Why Everyone Should Study Economics: An Introduction Samuel O’Brient, Class of 2018 Like so many college students before me, I had considerable difficulty choosing a college major. I attend a college with no general education requirements, meaning we students had almost complete freedom when it came to selecting our courses. Some students enter college with a clear passion, knowing exactly what they want to do, but my college plays host to many students who are not of that variety. The majority of the students I know are incredibly smart, driven, and accomplished, but seem to prefer to take a variety of course and coast through college experimenting with many different disciplines until they find something that sticks. I certainly belong in the latter category. I’ve studied many different things, some that I’ve enjoyed, others that I haven’t. As I progress in my collegiate career, though, I am certain of one thing; all college students should study economics. When I say study, I do not mean major in, nor do I mean study extensively. I am generally not a fan of general ed requirements, but I firmly believe that a basic introductory economics course can benefit all students, regardless of their interests or career goals. Why do I saw this? It’s not for the reason that most of you are probably thinking of. My primary reason is very simple. On the first day of my first economic theory and policy course, our professor asked the class what we thought economics was the study of. Many students ventured incorrect guesses involving money, and I’ll admit that I was among them. His answer, though, seems to shock everyone. “Economics,” he told us “is the study of rational thought.” During that semester, I learned that his words were absolutely true. Much of economics has to do with rational thought and the lessons that go along with it can be applied to so much more of life than many people realize. The ability to access and think rationally is certainly important in any situation, but it should also be noted that the subjects we learn in an economics class can and should be applied to so many everyday situations. Take, for example, opportunity costs. Every time we decide to go somewhere and do somewhere, there is an opportunity cost that is often overlooked. We college students encounter this all too frequently when we choose to go to that party happening across campus or stay in and complete our paper that’s due the next day. When we worry about the job market, never is the concept of supply and demand more relevant. The best way to evaluate our chances of finding employment in our chosen field is to consider the skill set that we are supplying and then access the current demand for it in each industry. Of course,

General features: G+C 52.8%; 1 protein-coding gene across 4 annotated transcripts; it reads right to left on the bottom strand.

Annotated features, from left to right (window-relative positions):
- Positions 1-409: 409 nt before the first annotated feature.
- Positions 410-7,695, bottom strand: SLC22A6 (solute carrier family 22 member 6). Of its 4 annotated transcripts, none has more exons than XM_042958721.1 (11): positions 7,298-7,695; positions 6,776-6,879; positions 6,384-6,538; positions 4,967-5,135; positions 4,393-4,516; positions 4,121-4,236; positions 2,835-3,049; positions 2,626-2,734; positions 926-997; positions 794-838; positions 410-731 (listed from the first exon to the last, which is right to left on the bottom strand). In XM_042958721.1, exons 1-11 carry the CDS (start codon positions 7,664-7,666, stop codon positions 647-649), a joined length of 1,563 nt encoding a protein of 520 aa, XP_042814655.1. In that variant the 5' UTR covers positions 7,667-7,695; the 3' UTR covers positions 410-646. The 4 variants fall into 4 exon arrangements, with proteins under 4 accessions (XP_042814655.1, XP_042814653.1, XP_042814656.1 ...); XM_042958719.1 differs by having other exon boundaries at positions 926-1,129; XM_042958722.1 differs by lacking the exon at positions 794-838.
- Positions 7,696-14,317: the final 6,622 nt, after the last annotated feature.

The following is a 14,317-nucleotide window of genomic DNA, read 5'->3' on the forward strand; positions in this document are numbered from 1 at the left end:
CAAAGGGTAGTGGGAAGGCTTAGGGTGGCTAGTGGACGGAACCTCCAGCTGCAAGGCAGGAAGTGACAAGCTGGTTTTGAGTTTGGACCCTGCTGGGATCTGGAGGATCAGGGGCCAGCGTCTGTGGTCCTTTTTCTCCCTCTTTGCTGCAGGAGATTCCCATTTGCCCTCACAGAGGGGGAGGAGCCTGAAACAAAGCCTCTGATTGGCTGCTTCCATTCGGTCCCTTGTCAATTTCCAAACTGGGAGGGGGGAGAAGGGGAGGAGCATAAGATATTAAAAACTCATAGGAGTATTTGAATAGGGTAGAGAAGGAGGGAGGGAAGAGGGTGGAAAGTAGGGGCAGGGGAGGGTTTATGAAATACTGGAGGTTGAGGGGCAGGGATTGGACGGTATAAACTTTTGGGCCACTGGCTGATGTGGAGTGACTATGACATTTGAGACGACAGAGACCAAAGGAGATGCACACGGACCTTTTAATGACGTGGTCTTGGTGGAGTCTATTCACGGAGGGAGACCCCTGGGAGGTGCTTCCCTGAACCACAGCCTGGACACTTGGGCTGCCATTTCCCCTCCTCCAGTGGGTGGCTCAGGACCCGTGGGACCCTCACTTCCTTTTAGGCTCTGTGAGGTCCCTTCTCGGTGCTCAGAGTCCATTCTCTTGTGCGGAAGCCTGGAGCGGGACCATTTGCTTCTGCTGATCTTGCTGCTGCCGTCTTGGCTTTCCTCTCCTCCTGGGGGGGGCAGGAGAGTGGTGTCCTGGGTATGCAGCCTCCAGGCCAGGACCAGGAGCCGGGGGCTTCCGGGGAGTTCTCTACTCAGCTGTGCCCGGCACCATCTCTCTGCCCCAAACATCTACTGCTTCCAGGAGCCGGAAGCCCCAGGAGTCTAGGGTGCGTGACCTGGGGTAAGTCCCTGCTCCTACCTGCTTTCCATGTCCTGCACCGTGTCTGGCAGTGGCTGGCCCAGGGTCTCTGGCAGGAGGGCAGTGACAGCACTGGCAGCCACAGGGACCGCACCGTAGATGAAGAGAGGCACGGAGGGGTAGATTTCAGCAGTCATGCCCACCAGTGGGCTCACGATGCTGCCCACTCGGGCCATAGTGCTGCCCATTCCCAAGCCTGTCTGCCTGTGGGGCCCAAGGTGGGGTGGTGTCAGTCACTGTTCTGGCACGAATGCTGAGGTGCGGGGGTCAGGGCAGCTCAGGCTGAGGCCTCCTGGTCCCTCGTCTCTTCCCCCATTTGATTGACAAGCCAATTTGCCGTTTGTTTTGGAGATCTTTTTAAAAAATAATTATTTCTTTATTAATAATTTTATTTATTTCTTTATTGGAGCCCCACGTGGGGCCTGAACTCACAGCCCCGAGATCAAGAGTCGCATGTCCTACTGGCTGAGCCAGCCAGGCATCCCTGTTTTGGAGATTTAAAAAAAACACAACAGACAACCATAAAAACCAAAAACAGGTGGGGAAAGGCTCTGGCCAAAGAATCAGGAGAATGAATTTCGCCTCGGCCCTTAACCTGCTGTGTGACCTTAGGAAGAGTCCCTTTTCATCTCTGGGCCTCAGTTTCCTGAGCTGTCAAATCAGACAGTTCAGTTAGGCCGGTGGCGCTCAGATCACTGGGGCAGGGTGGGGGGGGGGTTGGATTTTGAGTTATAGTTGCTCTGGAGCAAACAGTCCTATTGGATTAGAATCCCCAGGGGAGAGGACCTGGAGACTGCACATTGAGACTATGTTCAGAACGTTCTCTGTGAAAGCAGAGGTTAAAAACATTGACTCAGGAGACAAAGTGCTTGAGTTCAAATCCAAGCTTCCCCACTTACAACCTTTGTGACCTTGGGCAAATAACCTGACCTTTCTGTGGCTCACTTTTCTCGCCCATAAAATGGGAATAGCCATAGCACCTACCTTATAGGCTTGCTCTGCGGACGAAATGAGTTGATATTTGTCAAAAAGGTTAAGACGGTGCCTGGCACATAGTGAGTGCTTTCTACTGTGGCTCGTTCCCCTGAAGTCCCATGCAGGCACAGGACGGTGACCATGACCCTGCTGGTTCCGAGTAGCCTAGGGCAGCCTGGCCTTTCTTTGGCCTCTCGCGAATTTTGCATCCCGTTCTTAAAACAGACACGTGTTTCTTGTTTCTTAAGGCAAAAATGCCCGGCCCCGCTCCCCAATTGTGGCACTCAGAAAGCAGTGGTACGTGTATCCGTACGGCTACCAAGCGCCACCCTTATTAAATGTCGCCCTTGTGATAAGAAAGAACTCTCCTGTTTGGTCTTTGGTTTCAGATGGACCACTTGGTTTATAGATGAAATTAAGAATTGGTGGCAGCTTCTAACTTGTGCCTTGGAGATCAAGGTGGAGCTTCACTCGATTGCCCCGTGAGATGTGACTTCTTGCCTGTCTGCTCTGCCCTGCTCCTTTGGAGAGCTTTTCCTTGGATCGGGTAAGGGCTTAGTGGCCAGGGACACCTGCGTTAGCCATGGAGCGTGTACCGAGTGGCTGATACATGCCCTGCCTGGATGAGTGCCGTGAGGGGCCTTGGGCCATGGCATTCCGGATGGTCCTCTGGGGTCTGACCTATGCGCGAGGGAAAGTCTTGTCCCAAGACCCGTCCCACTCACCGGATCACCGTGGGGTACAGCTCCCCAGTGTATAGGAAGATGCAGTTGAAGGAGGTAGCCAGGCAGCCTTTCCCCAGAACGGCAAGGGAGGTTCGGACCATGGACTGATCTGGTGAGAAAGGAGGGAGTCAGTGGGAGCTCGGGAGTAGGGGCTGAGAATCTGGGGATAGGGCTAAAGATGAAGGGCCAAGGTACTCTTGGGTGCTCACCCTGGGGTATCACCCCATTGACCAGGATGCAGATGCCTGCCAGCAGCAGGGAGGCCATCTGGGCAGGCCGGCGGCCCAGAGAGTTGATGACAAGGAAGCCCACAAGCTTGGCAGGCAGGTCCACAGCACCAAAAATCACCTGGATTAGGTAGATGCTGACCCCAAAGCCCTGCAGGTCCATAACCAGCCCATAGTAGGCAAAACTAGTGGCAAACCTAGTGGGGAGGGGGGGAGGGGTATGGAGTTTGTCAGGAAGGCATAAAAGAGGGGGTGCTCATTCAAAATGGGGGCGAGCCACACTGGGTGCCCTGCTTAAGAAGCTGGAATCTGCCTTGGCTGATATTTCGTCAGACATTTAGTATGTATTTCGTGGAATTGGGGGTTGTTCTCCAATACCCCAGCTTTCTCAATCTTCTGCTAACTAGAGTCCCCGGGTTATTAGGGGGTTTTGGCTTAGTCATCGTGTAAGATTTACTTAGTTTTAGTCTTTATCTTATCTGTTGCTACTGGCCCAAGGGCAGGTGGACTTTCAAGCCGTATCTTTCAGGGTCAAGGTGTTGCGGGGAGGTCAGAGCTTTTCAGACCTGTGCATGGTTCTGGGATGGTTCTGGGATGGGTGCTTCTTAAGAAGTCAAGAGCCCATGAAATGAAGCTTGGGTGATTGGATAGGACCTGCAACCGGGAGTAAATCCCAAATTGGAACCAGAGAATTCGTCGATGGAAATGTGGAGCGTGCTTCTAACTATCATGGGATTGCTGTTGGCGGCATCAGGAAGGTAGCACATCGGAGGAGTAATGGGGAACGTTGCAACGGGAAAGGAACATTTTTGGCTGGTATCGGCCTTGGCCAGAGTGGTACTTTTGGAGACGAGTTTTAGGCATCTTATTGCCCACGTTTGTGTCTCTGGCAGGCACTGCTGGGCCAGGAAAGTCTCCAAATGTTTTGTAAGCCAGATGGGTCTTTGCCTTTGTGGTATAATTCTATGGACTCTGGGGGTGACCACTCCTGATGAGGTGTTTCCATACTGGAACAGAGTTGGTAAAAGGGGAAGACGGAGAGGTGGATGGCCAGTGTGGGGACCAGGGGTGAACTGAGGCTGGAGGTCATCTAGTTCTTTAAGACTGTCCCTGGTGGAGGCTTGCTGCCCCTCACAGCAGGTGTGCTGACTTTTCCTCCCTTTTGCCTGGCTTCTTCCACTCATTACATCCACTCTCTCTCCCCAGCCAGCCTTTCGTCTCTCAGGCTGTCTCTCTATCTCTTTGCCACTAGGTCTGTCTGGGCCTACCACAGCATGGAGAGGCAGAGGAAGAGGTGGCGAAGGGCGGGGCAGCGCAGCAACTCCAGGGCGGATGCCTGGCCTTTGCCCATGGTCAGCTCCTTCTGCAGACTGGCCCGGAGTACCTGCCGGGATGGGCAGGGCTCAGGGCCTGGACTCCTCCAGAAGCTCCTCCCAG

!5 there is also the economic element of risk versus reward. If youâ€™re considering whether or not to do that third Jager bomb, maybe stop and consider the whether the reward of your friends patting you on the back will justify the risk of being so hungover youâ€™re unable to function the tomorrow. There are, of course, many other concepts within the field of economics that can and should be applied to many everyday situations. These are just a few that come to mind. Regardless of your field or current career goals, the ability to manage money is a skill that is vital to every industry. If you take away nothing else from an economics class, try to learn a lesson or two in that area. This mindset was a large part of what compelled me to create the SLC Economic Review, a student-run publication dedicated to publishing student work on matters involving economics, finance, or political economy. While economics may not be the most popular discipline on our campus, the students who do study it are truly exceptional, demonstrating their passion through incredible work, be it inside the classroom or out. I was first inspired to create this publication by my partners at Gryphon Capital, Sarah Lawrenceâ€™s premier student-run investment group. What began as three guys sitting around a table discussing stocks has grown into a group of over 15 students who have accomplished incredible feats, be they discovering, researching and pitching great new companies or forging connections with notable alumni and other members of the business world, among other things. This group has even become a legally recognized general partnership. In awe of the incredible men and women I was working alongside, I wanted our entire school to see the incredible work we are doing. More than that, though, I wanted all our fellow students concentrating in economics and finance to have a venue to publish the work that they were proud of. I knew that it was up to us to create one. The entrepreneurial mindset among our group members is strong and it inspires me every day. Thinking outside the box has proven to be a cornerstone of the business world and it has certainly been so for Gryphon Capital.